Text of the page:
I ran 18 miles on Sunday and I got a 22 minute PR.
End of blog update that’s all I need say.
No, I’m going to give you details because holy crap a 22 minute PR needs to be talked about!
Going into this weekend I was really worried about logging these 18 miles. Three loops of Central Park can monotonous and hard thanks to all those hills. The first year I did this event my knee hurt so bad that I had to stop. Last year was really hot and I remember chafing on my thigh where my shorts were rubbing and having a weird ankle thing for two miles. But I finished that better than any of my other 18 mile long runs.
I just had no idea how this was going to turn out. So far I’ve had some real challenging long runs and some kind of effortless ones. I think in my mind I prepared myself not to have a great time but just to keep close to last year’s. Fair enough I say.
But Mother Nature and the running gods decided to help us out by providing some nice cool fall weather and I think this played a role and I am not complaining. It was nice not having to start a run when the sun was at it’s brightest and not desperately needing some water right after you start running.
My quads felt a little tight at the start and having to run the part of the course with Harlem Hills right off was not exactly fun but a good way to get a good sweat on. Overall the quads loosened up and only complained once or twice in the later miles which is totally expected.
I kept telling myself to make sure that my run segments felt easy and that I could keep that conversation pace throughout. I never felt as though I was going to die if I did not stop running right this minute and my splits confirmed that I kept a very consistent pace for each mile. There were one or two slower miles due to extra stops for getting my Gu down with water. I always seem to sallow my water the wrong way if I don’t stop to walk through a water station.
As for the massive PR, while I was vaguely aware that I could PR I wasn’t focusing on that too much instead just looking at my Garmin for my current pace. At one point during mile 9 I did think that a decent PR was possible but I quickly put that aside knowing that the wheels could easily fall off on the third loop. I was more aware of making sure I took my gels at the proper time and coordinated those pretty well with the water stations.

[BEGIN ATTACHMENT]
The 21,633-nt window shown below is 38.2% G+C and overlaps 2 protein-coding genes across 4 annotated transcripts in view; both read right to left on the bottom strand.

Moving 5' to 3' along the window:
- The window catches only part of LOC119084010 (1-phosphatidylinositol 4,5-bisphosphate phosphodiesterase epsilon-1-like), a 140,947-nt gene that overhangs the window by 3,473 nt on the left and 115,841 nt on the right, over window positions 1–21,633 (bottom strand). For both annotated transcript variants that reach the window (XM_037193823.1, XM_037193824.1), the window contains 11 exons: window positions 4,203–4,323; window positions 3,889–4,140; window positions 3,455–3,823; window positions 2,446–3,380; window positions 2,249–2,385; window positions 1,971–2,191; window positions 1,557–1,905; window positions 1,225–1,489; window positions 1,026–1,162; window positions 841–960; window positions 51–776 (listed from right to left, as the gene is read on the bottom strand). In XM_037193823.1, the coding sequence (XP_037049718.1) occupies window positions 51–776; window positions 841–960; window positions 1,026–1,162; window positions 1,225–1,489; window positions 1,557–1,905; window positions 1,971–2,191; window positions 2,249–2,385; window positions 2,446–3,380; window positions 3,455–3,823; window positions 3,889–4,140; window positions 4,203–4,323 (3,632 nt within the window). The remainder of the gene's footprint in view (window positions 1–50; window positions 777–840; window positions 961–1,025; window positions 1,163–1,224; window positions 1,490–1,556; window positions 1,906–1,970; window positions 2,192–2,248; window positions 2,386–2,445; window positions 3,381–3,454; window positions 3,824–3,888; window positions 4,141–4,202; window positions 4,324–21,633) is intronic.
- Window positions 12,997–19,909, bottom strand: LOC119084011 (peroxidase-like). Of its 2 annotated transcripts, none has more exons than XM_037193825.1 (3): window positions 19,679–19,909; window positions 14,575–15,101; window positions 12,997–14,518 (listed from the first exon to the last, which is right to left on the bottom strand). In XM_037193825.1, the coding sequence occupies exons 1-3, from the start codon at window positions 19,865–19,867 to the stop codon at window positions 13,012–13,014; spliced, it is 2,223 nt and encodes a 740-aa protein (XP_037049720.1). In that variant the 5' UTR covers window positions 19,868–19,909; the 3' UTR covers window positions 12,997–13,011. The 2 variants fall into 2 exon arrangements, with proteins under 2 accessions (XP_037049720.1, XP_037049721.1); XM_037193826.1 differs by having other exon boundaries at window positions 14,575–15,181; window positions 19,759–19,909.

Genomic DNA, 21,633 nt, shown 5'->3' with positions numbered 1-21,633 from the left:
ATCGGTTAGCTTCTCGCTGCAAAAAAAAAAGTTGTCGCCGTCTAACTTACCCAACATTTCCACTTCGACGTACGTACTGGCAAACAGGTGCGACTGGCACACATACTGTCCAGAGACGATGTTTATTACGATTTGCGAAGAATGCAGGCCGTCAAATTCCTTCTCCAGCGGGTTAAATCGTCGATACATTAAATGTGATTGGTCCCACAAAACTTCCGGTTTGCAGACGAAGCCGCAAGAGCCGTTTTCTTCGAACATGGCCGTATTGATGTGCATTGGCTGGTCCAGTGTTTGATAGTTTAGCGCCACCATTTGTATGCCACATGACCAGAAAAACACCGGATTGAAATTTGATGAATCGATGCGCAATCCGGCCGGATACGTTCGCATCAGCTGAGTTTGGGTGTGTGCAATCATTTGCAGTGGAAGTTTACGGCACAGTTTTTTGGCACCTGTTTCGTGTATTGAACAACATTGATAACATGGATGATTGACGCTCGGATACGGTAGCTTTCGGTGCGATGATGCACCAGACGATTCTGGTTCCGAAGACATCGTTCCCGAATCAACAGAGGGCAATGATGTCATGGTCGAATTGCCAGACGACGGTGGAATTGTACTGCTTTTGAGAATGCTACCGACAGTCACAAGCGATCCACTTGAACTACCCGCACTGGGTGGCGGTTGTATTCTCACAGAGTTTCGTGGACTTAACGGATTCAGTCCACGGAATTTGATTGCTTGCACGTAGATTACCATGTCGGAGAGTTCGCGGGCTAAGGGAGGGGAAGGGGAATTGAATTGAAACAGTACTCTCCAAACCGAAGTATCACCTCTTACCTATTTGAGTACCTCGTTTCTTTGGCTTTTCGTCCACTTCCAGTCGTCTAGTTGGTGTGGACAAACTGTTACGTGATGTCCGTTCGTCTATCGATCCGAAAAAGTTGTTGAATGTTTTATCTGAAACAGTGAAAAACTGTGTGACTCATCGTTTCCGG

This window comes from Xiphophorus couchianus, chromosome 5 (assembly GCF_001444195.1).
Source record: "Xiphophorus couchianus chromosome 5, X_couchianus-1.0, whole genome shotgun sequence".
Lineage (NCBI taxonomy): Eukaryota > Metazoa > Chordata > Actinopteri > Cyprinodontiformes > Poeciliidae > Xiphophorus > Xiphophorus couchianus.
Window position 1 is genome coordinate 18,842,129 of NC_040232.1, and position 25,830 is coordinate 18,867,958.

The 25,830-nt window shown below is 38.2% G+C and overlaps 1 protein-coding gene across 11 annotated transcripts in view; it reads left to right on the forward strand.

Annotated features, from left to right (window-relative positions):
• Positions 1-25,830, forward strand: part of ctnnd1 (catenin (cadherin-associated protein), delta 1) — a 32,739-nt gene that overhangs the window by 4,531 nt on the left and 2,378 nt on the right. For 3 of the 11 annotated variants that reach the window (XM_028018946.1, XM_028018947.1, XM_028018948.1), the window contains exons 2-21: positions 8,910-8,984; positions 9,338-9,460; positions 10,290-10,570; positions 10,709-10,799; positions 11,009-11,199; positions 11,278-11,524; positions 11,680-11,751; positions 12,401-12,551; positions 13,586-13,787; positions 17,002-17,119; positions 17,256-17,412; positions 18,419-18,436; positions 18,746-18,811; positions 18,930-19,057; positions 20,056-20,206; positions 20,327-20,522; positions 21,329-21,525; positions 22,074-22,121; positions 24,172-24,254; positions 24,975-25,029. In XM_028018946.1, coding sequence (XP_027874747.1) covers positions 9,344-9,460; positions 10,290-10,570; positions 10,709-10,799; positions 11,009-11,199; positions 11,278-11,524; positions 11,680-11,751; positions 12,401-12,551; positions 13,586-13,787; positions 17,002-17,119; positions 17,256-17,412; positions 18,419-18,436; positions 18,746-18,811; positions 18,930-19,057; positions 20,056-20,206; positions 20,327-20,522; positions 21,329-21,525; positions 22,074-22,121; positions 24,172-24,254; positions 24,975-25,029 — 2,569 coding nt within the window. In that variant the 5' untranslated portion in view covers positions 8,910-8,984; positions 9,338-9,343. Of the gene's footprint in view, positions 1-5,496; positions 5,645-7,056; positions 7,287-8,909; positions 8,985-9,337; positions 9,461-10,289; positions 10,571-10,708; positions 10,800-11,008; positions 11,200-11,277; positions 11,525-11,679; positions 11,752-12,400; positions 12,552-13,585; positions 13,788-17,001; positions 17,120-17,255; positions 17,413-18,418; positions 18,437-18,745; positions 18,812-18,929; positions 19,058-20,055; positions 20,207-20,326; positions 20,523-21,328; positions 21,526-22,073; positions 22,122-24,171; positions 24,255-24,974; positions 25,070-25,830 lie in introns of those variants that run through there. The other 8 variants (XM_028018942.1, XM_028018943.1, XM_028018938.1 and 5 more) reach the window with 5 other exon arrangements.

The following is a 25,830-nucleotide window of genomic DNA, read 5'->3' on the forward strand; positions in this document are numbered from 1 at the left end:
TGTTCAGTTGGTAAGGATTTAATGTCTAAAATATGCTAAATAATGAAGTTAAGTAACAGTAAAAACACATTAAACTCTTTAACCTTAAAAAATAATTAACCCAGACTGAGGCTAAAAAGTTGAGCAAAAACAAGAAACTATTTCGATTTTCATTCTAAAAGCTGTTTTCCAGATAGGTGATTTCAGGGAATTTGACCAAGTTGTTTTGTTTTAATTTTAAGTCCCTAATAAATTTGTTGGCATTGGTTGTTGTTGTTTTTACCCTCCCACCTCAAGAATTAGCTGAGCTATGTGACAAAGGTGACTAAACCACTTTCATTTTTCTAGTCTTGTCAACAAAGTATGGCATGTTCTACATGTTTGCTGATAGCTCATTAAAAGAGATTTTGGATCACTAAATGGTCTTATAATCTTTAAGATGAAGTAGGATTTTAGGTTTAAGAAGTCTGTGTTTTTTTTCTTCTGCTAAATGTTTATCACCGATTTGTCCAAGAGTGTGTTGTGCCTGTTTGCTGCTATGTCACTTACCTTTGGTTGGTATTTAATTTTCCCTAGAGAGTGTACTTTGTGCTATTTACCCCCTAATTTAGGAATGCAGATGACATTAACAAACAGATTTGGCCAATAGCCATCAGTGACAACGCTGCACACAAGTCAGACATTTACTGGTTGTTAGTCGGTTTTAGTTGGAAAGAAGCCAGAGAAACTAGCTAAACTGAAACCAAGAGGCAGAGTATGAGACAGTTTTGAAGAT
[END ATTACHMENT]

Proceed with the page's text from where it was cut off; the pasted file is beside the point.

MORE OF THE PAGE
But, as one friend put it, I’ve been putting in the training so these are expected. And another fiend that this totally unsurprising because he saw me on one of the Harlem Hills and thought i looked in good shape. So maybe I’ll just listen to you guys from now on.
It certainly was nice to get this PR at a substantial distance if only to give myself a mental boost for my upcoming 20 mile long run.
It was also nice, not be in the last group when finishing this event. I didn’t have to deal with grumpy baggage people and there were still plenty of post-race refreshments, although there wasn’t any Gatorade at the end.
Having the bag check meant a chance to get out of my running shoes and sweaty shirt, drink my own bottle of Gatorade, and wipe the layer of salt of my body. Margaritas anyone?
One of the smartest things I did for my post long-run recovery was bring my own disposable ice packs. Since I live in Westchester I don’t have the option of getting into an ice bath quickly after my run. By the time I get home it could be around two hours since I have stopped running. The instant ice packs that you can pick up at any drug store are a good alternative. I’ve been known to stick these in my calf compression sleeves and in between my regular shorts and compression shorts. Trust me, your legs will thank you.
This week is a step-down week (thank you, Jesus!) and the week after is the Staten Island Half Marathon then I’ve got my 20 mile long run. I’m planning my route now since I won’t be doing my running clubs Blue Line run of the last 20 miles of the marathon course. Any suggestions from New Yorker’s on some good routes besides Central Park and Hudson Greenway that have decent access to water fountains/beverages?